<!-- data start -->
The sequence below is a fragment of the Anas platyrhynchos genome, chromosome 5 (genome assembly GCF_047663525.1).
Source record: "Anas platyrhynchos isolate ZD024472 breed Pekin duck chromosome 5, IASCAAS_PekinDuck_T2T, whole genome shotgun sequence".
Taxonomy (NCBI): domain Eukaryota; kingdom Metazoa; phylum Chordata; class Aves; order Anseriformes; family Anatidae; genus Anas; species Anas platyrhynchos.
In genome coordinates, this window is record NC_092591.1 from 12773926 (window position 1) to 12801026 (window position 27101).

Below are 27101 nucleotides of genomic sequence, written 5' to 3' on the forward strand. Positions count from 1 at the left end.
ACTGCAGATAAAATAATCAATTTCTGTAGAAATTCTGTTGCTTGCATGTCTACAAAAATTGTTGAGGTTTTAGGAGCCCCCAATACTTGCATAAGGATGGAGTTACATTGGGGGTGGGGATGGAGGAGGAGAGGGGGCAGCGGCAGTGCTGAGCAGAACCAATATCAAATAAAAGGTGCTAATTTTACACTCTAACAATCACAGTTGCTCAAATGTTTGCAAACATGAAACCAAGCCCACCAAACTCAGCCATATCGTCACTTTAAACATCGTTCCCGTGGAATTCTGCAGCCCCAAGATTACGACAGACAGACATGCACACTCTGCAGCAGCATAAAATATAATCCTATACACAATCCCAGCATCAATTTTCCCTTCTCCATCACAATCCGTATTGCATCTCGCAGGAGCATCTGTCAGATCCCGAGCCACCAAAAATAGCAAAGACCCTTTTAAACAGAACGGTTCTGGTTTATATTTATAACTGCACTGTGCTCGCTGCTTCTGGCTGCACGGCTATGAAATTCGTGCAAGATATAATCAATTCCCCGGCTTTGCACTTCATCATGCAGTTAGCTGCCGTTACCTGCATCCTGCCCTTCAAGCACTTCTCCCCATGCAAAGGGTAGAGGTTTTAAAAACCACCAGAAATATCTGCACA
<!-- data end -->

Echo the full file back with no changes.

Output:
The sequence below is a fragment of the Anas platyrhynchos genome, chromosome 5 (genome assembly GCF_047663525.1).
Source record: "Anas platyrhynchos isolate ZD024472 breed Pekin duck chromosome 5, IASCAAS_PekinDuck_T2T, whole genome shotgun sequence".
Taxonomy (NCBI): domain Eukaryota; kingdom Metazoa; phylum Chordata; class Aves; order Anseriformes; family Anatidae; genus Anas; species Anas platyrhynchos.
In genome coordinates, this window is record NC_092591.1 from 12773926 (window position 1) to 12801026 (window position 27101).

Below are 27101 nucleotides of genomic sequence, written 5' to 3' on the forward strand. Positions count from 1 at the left end.
ACTGCAGATAAAATAATCAATTTCTGTAGAAATTCTGTTGCTTGCATGTCTACAAAAATTGTTGAGGTTTTAGGAGCCCCCAATACTTGCATAAGGATGGAGTTACATTGGGGGTGGGGATGGAGGAGGAGAGGGGGCAGCGGCAGTGCTGAGCAGAACCAATATCAAATAAAAGGTGCTAATTTTACACTCTAACAATCACAGTTGCTCAAATGTTTGCAAACATGAAACCAAGCCCACCAAACTCAGCCATATCGTCACTTTAAACATCGTTCCCGTGGAATTCTGCAGCCCCAAGATTACGACAGACAGACATGCACACTCTGCAGCAGCATAAAATATAATCCTATACACAATCCCAGCATCAATTTTCCCTTCTCCATCACAATCCGTATTGCATCTCGCAGGAGCATCTGTCAGATCCCGAGCCACCAAAAATAGCAAAGACCCTTTTAAACAGAACGGTTCTGGTTTATATTTATAACTGCACTGTGCTCGCTGCTTCTGGCTGCACGGCTATGAAATTCGTGCAAGATATAATCAATTCCCCGGCTTTGCACTTCATCATGCAGTTAGCTGCCGTTACCTGCATCCTGCCCTTCAAGCACTTCTCCCCATGCAAAGGGTAGAGGTTTTAAAAACCACCAGAAATATCTGCACA